Are Athletes Shadow Boxing Mental Illness?

“For me, a former world champion, to go to someone and say, ‘Listen, I’m crying every day. I don’t know what is up with me. What do I do?’ That took more courage than I ever showed in the boxing ring,” Ricky ‘The Hitman’ Hatton.

Mental Health is finally being seen as a major health problem in sports. However, most experts believe that even at this point, the treatment being offered to athletes is too little, too late.

But at lease mental health of amateur or professional athletes is finally being talked about and getting the attention it deserves. Thanks to athletes like Michael Phelps, Mardy Fish, Rick Ankiel, and more.

When it comes to combat sports like MMA and boxing, the stakes are even higher, since combat sports are high risk games by default. Just recently, the rising star of USA Judo, Jack Hatton 24, who was expected to bring home the gold from the 2020 Tokyo Olympics, passed away.

What caused his untimely death is still undetermined. According to his close friend Tony Sangimino, Hatton may have struggled with depression after putting up with years of financial issues. Even though Hatton was now financially stable—being one of only five judoka to qualify for a stipend from USA Judo.

According to Hatton’s coach, Pedro the fighter suffered a number of concussions between the age 21 and 22 and went through concussion protocols after every incident.

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Whether CTE played a role in Hatton’s death or not, its high time people realize that elite athletes are as vulnerable to depression as anyone else. It is high time to rip off the mask of false bravado expected from athletes and acknowledge mental health as the Achilles heels of any sports star.

 

Last year, Michael Phelps blew the stigma off mental illness by publicly discussing his fight with depression. Phelps revealed how he would slip into a major depressive episode after each Olympic victory during autumn and winter. With each Olympic these episodes became worse and worse till Phelps finally found help in 2014. A year later, after seeking treatment, Phelps says, “I am extremely thankful that I did not take my life.”

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Another athlete, a little closer to home is MMA fighters, Jeremy Stephens. Last year after losing to Jose Aldo, Jeremy went public with his struggles with depression and acknowledged seeking professional help for it.  Regarding the treatment he received for this illness, he adds “It’s helped my training, it’s affected my relationships and opened me up to a whole new world.”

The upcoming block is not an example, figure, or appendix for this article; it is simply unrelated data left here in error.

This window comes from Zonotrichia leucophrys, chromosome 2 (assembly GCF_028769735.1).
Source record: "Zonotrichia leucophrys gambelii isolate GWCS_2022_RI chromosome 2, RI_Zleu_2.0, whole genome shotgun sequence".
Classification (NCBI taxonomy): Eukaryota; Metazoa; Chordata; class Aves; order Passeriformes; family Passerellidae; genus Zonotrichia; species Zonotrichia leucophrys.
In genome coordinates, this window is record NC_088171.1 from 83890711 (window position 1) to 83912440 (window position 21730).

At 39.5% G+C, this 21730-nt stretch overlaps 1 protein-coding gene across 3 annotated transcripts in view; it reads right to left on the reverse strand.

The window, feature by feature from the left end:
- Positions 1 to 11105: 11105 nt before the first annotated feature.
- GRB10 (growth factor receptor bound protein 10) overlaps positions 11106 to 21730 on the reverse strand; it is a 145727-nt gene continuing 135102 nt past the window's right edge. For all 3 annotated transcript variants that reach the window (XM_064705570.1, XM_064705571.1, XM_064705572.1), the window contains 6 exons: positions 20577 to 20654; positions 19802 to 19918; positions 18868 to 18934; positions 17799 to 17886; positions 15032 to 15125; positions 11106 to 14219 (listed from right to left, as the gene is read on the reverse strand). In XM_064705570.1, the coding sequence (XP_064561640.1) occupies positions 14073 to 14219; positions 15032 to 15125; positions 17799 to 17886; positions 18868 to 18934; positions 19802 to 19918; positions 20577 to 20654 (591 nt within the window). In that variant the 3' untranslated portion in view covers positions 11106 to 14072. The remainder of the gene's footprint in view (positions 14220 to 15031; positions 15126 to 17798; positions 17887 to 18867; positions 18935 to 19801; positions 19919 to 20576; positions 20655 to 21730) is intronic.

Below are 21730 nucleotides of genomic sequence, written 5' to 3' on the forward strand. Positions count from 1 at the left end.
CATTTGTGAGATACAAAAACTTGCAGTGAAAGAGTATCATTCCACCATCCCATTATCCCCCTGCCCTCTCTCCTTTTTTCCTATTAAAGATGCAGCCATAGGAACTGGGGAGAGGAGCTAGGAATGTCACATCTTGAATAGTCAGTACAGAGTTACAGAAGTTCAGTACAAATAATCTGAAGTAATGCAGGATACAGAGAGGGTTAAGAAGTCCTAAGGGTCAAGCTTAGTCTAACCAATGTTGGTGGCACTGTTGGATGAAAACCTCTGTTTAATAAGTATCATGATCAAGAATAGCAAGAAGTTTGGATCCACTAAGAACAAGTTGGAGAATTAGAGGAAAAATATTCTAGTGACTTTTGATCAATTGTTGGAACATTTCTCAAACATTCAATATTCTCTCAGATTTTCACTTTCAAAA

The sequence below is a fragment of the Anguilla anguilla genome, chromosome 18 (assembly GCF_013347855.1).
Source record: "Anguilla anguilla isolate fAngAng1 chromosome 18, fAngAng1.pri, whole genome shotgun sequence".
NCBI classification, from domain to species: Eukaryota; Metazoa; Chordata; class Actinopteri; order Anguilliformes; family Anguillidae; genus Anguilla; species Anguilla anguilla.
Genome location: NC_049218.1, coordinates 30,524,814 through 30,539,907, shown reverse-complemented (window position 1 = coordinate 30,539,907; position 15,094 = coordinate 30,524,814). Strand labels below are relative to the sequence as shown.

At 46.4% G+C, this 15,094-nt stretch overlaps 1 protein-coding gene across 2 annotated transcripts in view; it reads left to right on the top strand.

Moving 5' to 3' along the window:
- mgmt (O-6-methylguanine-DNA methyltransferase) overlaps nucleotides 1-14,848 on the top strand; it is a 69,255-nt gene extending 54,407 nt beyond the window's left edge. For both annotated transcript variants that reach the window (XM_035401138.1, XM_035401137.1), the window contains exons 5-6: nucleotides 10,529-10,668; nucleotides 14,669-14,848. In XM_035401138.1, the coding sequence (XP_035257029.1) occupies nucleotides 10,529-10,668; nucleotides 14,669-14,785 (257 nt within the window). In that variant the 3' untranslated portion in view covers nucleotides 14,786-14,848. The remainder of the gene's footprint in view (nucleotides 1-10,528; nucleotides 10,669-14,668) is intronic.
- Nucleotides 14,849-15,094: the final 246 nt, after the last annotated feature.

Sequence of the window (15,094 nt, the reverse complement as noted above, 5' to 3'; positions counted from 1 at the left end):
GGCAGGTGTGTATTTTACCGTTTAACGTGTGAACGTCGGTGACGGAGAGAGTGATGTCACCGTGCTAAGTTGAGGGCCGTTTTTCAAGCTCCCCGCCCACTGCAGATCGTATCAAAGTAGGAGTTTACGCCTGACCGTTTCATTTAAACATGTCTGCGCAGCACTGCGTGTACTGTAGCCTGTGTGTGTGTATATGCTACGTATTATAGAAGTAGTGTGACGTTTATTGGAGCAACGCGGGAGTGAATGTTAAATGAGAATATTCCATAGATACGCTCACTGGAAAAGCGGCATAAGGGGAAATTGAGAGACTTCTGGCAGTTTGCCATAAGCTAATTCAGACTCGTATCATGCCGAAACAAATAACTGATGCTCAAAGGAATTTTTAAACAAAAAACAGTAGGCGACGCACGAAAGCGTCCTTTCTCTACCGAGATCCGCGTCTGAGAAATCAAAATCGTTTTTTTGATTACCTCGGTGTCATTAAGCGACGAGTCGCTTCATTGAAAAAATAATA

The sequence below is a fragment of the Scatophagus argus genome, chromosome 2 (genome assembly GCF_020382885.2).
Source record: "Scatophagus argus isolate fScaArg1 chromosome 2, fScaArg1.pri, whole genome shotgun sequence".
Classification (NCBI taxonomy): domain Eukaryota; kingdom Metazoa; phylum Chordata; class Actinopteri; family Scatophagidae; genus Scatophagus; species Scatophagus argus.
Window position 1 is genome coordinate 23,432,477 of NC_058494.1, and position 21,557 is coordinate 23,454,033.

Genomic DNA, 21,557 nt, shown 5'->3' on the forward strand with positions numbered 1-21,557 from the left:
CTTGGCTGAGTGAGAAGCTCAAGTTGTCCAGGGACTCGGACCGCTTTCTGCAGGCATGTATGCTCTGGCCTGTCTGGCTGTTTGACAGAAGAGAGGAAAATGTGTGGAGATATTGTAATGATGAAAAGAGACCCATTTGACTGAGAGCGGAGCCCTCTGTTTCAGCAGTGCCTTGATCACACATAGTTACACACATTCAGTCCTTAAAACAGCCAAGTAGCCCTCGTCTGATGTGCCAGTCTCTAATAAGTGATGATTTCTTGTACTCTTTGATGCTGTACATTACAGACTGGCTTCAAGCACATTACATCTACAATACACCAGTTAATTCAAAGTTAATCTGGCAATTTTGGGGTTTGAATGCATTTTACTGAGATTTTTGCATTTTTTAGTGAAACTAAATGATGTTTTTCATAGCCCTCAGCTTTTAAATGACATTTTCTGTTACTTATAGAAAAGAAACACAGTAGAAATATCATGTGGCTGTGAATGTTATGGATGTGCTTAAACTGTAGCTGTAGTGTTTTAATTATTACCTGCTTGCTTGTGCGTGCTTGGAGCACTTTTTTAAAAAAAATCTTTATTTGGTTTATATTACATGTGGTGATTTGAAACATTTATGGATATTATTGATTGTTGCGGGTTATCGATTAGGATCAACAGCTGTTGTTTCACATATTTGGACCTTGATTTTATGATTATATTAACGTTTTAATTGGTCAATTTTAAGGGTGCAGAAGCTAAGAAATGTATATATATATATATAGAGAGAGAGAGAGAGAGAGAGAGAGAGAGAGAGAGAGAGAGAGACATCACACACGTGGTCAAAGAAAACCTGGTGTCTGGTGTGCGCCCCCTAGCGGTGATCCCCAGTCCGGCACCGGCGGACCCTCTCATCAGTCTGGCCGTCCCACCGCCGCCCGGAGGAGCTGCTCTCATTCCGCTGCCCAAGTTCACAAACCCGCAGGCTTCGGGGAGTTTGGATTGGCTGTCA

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In the UK alone, suicide is the biggest killer of men under the age of 45. In a male-dominated sport like boxing and MMA, that is an alarming statistic. This may be because men are far less likely to discuss mental health issues. In boxing, and sport in general, this problem is amplified since athletes are celebrated as super humans by their fans.
Although, even now research into combat sports and mental illness is scarce, a survey conducted by NFL of almost 2,500 retired athletes revealed that those who had suffered at least three concussions during their careers had triple the risk of clinical depression than those who had no concussions.

However, considering the stigma attached with mental illnesses, most athletes involved in combat sports may not be willing to admit their struggles. Especially when it comes to professional sports, with contracts at stake, rivals looking for an edge and fans belittling players every time they go down. Maybe this is why, the majority of athletes who have admitted to their battles with mental illness are those who have retired, or when things spiraled out of control.

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It is tragic that unlike Phelps and Stephens, Hatton’s journey ended before he could find treatment for this mental issues. Although he had not confided in friends, family, or coaches about his struggles with depression. His coach revealed that “He was in position to go to the Games, a dream of his. He seemed happy, with no signs of depression. But one of the last searches on his phone was looking for mental health [assistance]. He was seeking help. We just had no idea.”

Athletes of combat sports have much to be thankful for to the likes of Tyson Fury, Frank Bruno and Ricky Hatton who bravely took the lead in acknowledging their own experiences of dealing with mental issues and depression.

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